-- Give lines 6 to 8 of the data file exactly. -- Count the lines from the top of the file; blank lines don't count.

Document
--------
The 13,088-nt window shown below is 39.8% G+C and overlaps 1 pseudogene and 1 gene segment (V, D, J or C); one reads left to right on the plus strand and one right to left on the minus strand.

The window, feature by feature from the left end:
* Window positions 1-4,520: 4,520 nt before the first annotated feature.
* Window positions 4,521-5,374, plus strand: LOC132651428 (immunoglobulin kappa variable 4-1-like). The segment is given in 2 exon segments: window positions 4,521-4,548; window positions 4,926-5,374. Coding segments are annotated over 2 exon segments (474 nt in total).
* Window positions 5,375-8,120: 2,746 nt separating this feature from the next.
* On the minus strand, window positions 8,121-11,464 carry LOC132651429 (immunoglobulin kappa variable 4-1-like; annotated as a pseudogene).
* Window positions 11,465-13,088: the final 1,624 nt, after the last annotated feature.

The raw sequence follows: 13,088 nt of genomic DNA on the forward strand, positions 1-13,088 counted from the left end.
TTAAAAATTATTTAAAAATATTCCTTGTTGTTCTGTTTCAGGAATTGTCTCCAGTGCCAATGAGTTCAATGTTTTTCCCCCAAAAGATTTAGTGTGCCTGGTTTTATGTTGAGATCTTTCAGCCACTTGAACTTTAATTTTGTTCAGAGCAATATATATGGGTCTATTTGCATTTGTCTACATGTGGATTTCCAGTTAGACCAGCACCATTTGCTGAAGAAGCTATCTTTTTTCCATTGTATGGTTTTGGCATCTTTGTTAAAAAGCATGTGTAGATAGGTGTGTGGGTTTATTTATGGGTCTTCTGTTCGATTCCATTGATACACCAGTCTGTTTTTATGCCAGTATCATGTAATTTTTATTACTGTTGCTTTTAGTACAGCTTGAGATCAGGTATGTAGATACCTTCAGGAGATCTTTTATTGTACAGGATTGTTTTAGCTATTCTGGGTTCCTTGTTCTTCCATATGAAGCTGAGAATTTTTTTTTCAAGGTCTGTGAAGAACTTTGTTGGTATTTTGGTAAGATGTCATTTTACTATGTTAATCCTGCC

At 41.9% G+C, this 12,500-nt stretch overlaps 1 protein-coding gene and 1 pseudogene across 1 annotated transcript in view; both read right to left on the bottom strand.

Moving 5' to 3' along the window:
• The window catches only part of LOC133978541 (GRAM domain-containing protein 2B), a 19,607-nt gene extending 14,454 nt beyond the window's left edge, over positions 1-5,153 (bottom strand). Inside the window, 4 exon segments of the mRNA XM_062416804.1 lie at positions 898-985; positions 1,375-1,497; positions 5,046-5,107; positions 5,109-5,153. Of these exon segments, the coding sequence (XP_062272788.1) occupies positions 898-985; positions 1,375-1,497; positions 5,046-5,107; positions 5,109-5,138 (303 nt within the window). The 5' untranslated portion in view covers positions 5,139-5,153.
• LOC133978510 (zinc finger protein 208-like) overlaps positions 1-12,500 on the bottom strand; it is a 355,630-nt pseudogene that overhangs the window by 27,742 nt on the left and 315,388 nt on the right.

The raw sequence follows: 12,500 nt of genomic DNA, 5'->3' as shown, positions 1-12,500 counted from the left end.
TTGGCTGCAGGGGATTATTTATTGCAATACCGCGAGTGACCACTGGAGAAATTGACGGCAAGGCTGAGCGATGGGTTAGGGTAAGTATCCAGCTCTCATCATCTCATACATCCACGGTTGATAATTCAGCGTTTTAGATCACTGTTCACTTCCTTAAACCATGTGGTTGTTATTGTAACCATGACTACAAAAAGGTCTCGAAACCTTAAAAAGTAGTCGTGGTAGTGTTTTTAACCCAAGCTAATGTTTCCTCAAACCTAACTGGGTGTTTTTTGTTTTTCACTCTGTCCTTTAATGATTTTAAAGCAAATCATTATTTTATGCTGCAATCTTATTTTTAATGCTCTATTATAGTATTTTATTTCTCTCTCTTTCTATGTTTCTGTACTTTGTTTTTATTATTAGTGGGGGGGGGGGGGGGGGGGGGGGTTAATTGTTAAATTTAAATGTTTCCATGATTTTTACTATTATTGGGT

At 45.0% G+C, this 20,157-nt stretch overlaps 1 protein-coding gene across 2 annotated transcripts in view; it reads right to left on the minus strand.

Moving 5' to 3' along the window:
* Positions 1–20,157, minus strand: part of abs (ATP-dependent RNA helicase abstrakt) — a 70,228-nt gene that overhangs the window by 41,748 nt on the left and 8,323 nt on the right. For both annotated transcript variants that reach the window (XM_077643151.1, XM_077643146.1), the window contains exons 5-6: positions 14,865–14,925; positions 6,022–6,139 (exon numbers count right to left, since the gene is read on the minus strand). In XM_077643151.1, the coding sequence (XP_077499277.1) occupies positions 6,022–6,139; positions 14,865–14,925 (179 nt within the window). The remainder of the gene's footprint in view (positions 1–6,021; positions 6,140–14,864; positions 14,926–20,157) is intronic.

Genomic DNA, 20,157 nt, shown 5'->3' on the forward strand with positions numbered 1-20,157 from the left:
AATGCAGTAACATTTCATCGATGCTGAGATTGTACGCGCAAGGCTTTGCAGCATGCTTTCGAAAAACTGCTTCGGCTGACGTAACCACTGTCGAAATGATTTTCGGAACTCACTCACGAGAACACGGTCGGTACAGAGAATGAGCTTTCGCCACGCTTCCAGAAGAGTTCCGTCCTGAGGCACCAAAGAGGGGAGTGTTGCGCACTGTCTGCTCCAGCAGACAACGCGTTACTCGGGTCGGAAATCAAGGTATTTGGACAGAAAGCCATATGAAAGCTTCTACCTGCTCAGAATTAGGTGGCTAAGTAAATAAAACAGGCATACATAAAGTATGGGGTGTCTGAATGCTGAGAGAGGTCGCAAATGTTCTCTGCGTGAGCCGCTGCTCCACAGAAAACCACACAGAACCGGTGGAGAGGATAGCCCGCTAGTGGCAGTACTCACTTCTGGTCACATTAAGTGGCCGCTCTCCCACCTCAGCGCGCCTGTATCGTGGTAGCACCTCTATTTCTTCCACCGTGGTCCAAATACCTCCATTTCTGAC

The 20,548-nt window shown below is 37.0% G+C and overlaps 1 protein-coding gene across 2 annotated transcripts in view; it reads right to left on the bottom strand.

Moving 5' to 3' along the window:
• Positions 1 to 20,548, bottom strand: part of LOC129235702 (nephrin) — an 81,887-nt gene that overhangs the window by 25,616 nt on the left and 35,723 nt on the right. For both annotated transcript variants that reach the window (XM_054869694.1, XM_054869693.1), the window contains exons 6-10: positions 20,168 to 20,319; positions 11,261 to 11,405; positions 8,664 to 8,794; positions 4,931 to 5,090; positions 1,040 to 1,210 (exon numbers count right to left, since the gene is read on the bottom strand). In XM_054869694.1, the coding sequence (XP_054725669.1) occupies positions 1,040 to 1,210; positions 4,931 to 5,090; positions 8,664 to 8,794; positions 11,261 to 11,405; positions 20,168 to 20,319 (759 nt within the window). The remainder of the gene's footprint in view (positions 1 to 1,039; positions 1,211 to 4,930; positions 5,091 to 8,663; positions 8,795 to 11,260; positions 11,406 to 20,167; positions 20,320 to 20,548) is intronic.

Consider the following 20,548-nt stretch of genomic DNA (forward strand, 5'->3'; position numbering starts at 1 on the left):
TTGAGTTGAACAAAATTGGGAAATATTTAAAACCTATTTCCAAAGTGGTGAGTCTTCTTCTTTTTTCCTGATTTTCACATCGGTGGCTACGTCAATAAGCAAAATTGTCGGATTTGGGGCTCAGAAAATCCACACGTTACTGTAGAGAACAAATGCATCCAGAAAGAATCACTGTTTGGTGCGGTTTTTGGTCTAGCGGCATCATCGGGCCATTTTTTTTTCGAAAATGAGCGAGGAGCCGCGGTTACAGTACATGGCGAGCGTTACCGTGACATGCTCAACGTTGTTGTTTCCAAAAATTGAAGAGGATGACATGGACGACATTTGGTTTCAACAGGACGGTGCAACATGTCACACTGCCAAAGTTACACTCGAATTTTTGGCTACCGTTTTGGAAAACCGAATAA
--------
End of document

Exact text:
* On the minus strand, window positions 8,121-11,464 carry LOC132651429 (immunoglobulin kappa variable 4-1-like; annotated as a pseudogene).
* Window positions 11,465-13,088: the final 1,624 nt, after the last annotated feature.

The raw sequence follows: 13,088 nt of genomic DNA on the forward strand, positions 1-13,088 counted from the left end.